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Browbeaten Blanco needs to make right call on call

Naturally, after I advocated a call for a special session of the Louisiana Legislature, Gov. Kathleen Blanco caved in and said she’ll now call one … actually, maybe it had something more to do with legislative Republicans mounting a serious effort to call the Legislature into session – a troubling concession by Blanco, demonstrating her weakened position as governor.

It’s the right idea, but neither the GOP nor Blanco has it correct. The former want it in November for 15 days to go over home insurance issues and a redo of state recovery authority and funding. That’s too much time, not at the right time, and not all the right stuff. It really needs to wait for the Revenue Estimating Conference to officially declare a surplus and in what areas, which is a month later. Further, with that much time to make preparations, the session should be much shorter to save taxpayers money. And, it needs to include the potentially bigger issue of spiraling commercial insurance costs which threaten to stunt any nascent recovery.

Blanco wants to wait, but perhaps too long for the solution of the state picking up part of the tab on the extra insurance assessment being made on homeowners to refund the state-owned insurer of last resort, pummeled with losses from the hurricane disasters of last year. But she has to include the commercial angle as well, else there’s no real need for a special session given other policy options.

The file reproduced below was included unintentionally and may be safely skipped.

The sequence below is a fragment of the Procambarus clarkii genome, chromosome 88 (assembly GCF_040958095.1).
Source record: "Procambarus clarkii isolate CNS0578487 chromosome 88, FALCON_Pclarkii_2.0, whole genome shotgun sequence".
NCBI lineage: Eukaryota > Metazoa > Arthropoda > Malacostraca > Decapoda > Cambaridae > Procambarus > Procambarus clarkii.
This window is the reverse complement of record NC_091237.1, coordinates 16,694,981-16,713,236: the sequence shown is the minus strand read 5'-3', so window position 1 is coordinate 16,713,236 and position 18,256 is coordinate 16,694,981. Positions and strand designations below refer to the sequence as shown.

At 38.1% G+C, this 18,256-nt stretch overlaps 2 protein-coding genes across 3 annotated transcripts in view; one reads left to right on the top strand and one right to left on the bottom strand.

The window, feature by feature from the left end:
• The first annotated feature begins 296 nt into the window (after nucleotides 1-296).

Again, concoct solutions, wait for hard numbers, then dash in on Dec. 18 and dash out by Dec. 22. Follow the agenda outlined above, and for once we may actually get our money’s worth out of a special session.

Still, Republicans have beaten Blanco again. She never would have intended to call a special session without their pressure. Further, does anybody seriously believe she’s delaying the call just in case some companies locate operations in Louisiana? Firms know that if they negotiate a special deal, since it will be months before they start operating, that they can wait until the regular session to have them enacted into law. With this logic, we’d be having special sessions all the time – if, of course, Blanco had attracted more than a relative handful of jobs over her almost-three years as the state’s economic-recruiter-in-chief.

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